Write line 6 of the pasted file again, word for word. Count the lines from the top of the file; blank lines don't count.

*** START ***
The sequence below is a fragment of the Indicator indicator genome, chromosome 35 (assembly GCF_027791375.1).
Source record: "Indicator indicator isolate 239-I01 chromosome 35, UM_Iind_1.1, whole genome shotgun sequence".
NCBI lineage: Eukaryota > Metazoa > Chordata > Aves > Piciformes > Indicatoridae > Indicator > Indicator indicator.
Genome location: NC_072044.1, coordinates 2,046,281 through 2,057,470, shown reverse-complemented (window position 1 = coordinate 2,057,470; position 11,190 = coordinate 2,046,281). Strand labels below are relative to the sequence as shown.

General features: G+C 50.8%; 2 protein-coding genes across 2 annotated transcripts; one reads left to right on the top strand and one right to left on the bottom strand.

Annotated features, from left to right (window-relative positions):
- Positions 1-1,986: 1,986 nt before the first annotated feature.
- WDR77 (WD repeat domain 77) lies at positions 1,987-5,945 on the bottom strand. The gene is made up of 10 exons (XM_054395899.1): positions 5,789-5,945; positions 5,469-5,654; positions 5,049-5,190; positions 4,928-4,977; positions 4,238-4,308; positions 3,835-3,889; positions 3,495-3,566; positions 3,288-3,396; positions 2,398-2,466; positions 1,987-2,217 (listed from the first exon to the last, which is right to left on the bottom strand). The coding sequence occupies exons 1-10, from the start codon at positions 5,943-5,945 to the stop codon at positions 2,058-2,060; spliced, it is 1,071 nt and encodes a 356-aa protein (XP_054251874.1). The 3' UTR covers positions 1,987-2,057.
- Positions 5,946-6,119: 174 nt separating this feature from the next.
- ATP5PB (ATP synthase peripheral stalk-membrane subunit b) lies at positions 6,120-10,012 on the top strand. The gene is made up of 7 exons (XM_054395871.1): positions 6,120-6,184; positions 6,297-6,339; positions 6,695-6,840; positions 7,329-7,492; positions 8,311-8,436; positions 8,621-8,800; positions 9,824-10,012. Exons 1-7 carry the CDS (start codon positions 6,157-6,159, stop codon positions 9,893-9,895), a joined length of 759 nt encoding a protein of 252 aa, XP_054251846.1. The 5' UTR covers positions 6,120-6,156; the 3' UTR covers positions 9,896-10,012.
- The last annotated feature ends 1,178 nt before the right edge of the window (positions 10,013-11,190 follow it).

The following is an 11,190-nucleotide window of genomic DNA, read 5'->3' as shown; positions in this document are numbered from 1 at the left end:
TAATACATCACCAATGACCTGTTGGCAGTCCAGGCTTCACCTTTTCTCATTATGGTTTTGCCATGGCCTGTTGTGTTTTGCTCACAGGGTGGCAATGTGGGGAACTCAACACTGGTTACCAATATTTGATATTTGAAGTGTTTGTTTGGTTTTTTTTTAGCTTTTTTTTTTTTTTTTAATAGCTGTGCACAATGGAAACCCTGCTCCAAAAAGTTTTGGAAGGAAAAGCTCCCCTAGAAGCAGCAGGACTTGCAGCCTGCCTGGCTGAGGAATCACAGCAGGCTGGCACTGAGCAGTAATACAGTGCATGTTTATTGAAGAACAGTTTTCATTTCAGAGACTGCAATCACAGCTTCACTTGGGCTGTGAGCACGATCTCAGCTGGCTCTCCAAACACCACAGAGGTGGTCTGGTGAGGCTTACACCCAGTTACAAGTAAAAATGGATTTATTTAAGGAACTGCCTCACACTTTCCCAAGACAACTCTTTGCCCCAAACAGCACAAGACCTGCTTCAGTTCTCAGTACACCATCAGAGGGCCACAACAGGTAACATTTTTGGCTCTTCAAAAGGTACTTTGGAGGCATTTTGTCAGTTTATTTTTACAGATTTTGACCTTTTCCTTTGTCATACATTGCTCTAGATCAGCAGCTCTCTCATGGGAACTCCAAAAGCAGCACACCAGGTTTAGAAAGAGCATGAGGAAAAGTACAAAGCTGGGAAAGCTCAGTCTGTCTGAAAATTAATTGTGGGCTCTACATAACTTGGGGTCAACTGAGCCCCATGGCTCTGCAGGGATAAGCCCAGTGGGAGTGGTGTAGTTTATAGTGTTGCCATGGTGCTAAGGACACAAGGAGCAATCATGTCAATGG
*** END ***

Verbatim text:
Annotated features, from left to right (window-relative positions):